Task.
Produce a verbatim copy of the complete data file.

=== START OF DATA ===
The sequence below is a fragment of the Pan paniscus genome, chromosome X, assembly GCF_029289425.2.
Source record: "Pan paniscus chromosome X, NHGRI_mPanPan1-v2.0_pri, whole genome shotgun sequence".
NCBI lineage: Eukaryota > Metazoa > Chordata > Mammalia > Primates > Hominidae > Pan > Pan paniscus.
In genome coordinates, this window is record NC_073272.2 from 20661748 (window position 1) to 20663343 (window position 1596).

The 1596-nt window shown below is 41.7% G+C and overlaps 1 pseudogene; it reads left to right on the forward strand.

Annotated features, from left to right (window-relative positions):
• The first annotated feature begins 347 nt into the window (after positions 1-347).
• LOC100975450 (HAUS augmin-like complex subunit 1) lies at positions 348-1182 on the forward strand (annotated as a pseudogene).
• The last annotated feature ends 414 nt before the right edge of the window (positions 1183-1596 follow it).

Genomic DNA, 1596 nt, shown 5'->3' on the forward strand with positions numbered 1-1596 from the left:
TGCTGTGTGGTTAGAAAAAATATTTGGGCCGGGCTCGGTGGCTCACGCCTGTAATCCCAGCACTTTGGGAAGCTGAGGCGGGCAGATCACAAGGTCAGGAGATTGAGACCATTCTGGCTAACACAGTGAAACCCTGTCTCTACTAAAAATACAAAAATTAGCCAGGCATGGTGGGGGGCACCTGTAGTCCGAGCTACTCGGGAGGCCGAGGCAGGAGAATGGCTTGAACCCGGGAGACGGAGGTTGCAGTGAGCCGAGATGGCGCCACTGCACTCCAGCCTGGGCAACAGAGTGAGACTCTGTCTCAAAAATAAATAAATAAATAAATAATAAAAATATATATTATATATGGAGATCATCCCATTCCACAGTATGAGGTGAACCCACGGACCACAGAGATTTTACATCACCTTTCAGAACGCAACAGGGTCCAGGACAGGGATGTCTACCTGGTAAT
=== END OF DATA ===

The sequence below is a fragment of the Pan paniscus genome, chromosome X, assembly GCF_029289425.2.
Source record: "Pan paniscus chromosome X, NHGRI_mPanPan1-v2.0_pri, whole genome shotgun sequence".
NCBI lineage: Eukaryota > Metazoa > Chordata > Mammalia > Primates > Hominidae > Pan > Pan paniscus.
In genome coordinates, this window is record NC_073272.2 from 20661748 (window position 1) to 20663343 (window position 1596).

The 1596-nt window shown below is 41.7% G+C and overlaps 1 pseudogene; it reads left to right on the forward strand.

Annotated features, from left to right (window-relative positions):
• The first annotated feature begins 347 nt into the window (after positions 1-347).
• LOC100975450 (HAUS augmin-like complex subunit 1) lies at positions 348-1182 on the forward strand (annotated as a pseudogene).
• The last annotated feature ends 414 nt before the right edge of the window (positions 1183-1596 follow it).

Genomic DNA, 1596 nt, shown 5'->3' on the forward strand with positions numbered 1-1596 from the left:
TGCTGTGTGGTTAGAAAAAATATTTGGGCCGGGCTCGGTGGCTCACGCCTGTAATCCCAGCACTTTGGGAAGCTGAGGCGGGCAGATCACAAGGTCAGGAGATTGAGACCATTCTGGCTAACACAGTGAAACCCTGTCTCTACTAAAAATACAAAAATTAGCCAGGCATGGTGGGGGGCACCTGTAGTCCGAGCTACTCGGGAGGCCGAGGCAGGAGAATGGCTTGAACCCGGGAGACGGAGGTTGCAGTGAGCCGAGATGGCGCCACTGCACTCCAGCCTGGGCAACAGAGTGAGACTCTGTCTCAAAAATAAATAAATAAATAAATAATAAAAATATATATTATATATGGAGATCATCCCATTCCACAGTATGAGGTGAACCCACGGACCACAGAGATTTTACATCACCTTTCAGAACGCAACAGGGTCCAGGACAGGGATGTCTACCTGGTAAT